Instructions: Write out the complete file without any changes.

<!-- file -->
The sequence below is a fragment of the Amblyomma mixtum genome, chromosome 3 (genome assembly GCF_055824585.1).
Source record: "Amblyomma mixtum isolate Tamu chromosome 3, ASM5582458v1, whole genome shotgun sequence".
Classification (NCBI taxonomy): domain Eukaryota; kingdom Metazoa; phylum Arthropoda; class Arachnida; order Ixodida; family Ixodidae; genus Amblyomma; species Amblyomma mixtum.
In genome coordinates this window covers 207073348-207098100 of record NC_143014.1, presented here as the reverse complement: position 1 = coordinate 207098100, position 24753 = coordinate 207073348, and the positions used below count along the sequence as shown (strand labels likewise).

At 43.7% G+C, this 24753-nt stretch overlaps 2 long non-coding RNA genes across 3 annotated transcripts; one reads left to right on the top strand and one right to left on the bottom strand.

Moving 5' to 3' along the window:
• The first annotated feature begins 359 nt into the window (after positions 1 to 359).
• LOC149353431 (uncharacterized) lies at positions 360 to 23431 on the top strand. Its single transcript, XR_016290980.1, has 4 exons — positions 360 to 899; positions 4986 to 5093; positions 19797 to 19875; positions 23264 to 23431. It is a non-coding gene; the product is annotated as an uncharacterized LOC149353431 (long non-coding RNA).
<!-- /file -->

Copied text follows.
The sequence below is a fragment of the Amblyomma mixtum genome, chromosome 3 (genome assembly GCF_055824585.1).
Source record: "Amblyomma mixtum isolate Tamu chromosome 3, ASM5582458v1, whole genome shotgun sequence".
Classification (NCBI taxonomy): domain Eukaryota; kingdom Metazoa; phylum Arthropoda; class Arachnida; order Ixodida; family Ixodidae; genus Amblyomma; species Amblyomma mixtum.
In genome coordinates this window covers 207073348-207098100 of record NC_143014.1, presented here as the reverse complement: position 1 = coordinate 207098100, position 24753 = coordinate 207073348, and the positions used below count along the sequence as shown (strand labels likewise).

At 43.7% G+C, this 24753-nt stretch overlaps 2 long non-coding RNA genes across 3 annotated transcripts; one reads left to right on the top strand and one right to left on the bottom strand.

Moving 5' to 3' along the window:
• The first annotated feature begins 359 nt into the window (after positions 1 to 359).
• LOC149353431 (uncharacterized) lies at positions 360 to 23431 on the top strand. Its single transcript, XR_016290980.1, has 4 exons — positions 360 to 899; positions 4986 to 5093; positions 19797 to 19875; positions 23264 to 23431. It is a non-coding gene; the product is annotated as an uncharacterized LOC149353431 (long non-coding RNA).